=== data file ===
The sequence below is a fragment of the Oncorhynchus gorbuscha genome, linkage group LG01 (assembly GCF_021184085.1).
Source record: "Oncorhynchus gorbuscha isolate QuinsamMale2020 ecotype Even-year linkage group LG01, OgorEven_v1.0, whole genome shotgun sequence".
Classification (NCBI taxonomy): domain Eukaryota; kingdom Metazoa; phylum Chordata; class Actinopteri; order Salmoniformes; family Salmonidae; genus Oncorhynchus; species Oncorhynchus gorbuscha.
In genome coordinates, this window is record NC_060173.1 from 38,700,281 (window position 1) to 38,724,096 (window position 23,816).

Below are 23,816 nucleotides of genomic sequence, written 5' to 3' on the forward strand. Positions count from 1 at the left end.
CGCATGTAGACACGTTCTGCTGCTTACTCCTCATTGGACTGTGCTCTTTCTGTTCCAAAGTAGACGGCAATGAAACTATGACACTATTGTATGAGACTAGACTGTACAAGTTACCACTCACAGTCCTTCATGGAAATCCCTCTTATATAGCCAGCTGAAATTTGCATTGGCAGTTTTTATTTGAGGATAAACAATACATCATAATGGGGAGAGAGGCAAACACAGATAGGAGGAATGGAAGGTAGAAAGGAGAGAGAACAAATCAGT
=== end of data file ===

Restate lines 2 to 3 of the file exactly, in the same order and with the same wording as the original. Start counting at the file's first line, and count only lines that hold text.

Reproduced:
Source record: "Oncorhynchus gorbuscha isolate QuinsamMale2020 ecotype Even-year linkage group LG01, OgorEven_v1.0, whole genome shotgun sequence".
Classification (NCBI taxonomy): domain Eukaryota; kingdom Metazoa; phylum Chordata; class Actinopteri; order Salmoniformes; family Salmonidae; genus Oncorhynchus; species Oncorhynchus gorbuscha.